We are getting used to seeing banks considering climate risk. After all, it is closely related to other types of risks that financial institutions mitigate and manage. There are two main types of risks associated with climate:
- Physical risk of financial losses directly related to climate change-related extreme weather events.
- Transition risk of financial losses incurred through moving to a low-carbon economy.
Environmental changes have always contributed to financial losses for banks. For example, there have long been risks of agricultural loans not being repaid because drought resulted in poor yields. However, this risk is increasing as more people are exposed to extreme weather events or possible penalties for failing to meet environmental regulations. Climate risk will affect the market for loans, insurance risk, stock markets and bond markets. And so it is critical for banks to consider it a long-term issue.
Analyzing possible risk impact scenarios
The European Central Bank suggests that almost no bank in the eurozone is adequately prepared for the risks posed by climate change. It, therefore, plans to conduct stress tests among banks to assess readiness. The bank has already developed a preliminary methodology and will be testing it over the next few months. Peter Plochan, the SAS climate risk expert, suggests that banks should assess the climate change exposures in their portfolios. Then they can link global temperature rise and other climate-related factors to macroeconomic aspects.
However, climate change is not all about risk. It also provides opportunities for banks, for example, investing in new technologies such as carbon capture and better power cells. New recommendations suggest that the best approach is to integrate climate risk into existing risk management frameworks, examining both operational risks and those relating to products and clients.
Perhaps the biggest question is how to identify and forecast possible risks and opportunities. Analytics, including both artificial intelligence (AI) and machine learning, might be useful tools. They will enable banks to model scenarios in the context of climate change and plan for different levels of risk. This is happening across sectors but is likely to be easiest in industries that already use these tools and have achieved measurable business benefits. Banks and financial institutions have used analytics for years in many key areas, including credit risk analysis, fraud analysis, customer service and customer experience.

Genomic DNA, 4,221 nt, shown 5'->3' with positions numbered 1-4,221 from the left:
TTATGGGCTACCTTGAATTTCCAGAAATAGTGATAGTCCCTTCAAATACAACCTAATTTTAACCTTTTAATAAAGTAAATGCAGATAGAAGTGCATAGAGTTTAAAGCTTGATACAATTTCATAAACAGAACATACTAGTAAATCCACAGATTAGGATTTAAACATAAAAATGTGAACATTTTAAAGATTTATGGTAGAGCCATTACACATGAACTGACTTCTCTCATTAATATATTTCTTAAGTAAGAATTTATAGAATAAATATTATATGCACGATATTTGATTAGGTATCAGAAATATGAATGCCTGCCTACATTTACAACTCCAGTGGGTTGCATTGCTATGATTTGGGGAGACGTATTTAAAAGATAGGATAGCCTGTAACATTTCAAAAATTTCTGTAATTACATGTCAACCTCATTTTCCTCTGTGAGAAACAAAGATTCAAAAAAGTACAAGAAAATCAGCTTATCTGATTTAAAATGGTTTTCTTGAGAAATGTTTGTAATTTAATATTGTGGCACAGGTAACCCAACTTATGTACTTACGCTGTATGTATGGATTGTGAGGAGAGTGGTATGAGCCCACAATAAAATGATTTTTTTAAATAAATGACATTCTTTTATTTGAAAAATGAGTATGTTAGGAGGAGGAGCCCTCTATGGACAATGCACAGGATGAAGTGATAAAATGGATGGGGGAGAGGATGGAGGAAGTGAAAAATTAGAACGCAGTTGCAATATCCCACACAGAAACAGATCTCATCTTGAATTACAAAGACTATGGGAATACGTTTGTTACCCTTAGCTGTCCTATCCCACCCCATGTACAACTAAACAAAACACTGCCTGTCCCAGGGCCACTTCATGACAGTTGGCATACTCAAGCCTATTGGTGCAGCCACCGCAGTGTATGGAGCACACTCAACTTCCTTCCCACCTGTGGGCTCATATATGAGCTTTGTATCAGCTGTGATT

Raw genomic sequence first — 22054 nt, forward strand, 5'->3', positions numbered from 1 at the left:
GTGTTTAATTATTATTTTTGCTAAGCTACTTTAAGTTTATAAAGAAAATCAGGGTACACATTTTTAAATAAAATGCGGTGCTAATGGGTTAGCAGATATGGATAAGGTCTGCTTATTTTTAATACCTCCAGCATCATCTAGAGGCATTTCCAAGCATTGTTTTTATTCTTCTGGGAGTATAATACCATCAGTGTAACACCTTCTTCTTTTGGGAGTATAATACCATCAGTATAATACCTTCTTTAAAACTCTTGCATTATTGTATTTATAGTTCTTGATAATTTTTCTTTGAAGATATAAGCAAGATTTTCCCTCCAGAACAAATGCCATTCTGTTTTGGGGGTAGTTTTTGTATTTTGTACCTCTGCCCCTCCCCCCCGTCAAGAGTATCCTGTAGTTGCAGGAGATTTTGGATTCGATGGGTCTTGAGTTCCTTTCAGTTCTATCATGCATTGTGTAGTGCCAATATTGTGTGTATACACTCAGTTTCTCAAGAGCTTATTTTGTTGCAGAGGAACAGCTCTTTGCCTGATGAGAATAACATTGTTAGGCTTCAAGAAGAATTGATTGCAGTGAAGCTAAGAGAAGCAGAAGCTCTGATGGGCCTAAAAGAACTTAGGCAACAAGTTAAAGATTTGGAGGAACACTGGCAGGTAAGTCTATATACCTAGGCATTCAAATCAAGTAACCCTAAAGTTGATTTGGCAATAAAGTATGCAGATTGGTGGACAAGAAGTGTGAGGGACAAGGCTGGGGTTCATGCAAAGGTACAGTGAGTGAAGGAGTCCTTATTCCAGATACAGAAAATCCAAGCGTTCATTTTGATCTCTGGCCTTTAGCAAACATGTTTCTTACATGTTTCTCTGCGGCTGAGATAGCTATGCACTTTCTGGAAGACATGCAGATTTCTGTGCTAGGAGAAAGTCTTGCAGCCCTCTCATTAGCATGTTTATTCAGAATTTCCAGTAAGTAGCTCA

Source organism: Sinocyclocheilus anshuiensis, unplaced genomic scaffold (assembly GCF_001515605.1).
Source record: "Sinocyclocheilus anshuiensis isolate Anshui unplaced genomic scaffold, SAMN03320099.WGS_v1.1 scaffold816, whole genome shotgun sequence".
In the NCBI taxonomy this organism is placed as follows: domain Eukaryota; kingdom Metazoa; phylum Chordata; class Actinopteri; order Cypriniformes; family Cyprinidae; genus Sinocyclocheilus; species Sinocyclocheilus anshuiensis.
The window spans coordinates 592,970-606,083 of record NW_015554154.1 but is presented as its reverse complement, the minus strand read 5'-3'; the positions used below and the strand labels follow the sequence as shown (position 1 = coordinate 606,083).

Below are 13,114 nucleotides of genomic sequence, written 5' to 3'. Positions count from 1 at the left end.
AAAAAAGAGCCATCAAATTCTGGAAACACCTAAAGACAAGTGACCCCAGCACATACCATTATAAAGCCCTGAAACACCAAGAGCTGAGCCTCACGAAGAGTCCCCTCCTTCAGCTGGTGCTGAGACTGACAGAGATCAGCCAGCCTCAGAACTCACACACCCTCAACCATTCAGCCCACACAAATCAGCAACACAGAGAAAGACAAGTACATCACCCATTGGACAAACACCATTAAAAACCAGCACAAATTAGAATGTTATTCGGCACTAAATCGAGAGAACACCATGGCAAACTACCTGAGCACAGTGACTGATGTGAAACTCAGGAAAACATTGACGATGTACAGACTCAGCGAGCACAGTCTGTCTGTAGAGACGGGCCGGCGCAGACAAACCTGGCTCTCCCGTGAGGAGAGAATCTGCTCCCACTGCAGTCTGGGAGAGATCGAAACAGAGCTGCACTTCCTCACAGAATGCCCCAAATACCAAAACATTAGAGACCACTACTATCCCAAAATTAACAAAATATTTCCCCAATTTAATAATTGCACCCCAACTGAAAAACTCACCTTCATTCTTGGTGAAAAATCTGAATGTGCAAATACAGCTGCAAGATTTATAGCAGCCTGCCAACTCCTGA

An evolving situation
However, climate risk is a relatively new area. The European Central Bank has suggested that it is going to be important to develop a shared approach to stress testing and risk management across the sector. This will mean examining the potential impacts of different climate pathways over several decades. The task is complex because there is very little historical data to use in the analysis and real uncertainty about long time horizons. The situation is evolving, and approaches to it need to be flexible too.
It is likely that methodologies and good practice will emerge over time, as will the data that will form the basis for statistical and analytical analyses. It is important to remember that analytical models are only as good as the data we feed them with. We, therefore, have to bear in mind the risk of taking an inadequate or incomplete approach to the process of building and using a model. Having to adapt to the new recommendations is not going to be easy. Indeed, in the short term, it would probably be considerably more profitable not to take any action. However we all know that we need to protect the future of our children and future generations - and this may be expensive.
Creating opportunities through action
Companies used to see corporate social responsibility as a way to gain credibility in the eyes of the market. Similarly, rising consumer ecological awareness may push organizations, including banks, to join the "Net Zero" elite and make climate risk an important topic. Companies should see this transformation as a business opportunity and a chance to remodel processes and increase profits.
Companies may be trying to be green to improve their image among customers. But customers may also be willing to pay a higher price for green products. It may be possible to improve the margin for loans and investments among banks, all within the framework of a sustainable business strategy.
The European Financial Congress concluded that the European Green Deal would be a way to meet climate requirements. But it would also generate additional opportunities for innovation in the economy. Recognizing and taking advantage of those opportunities is up to individual organizations.
Visit the Climate Risk Hub to learn more about climate risk impact on your business.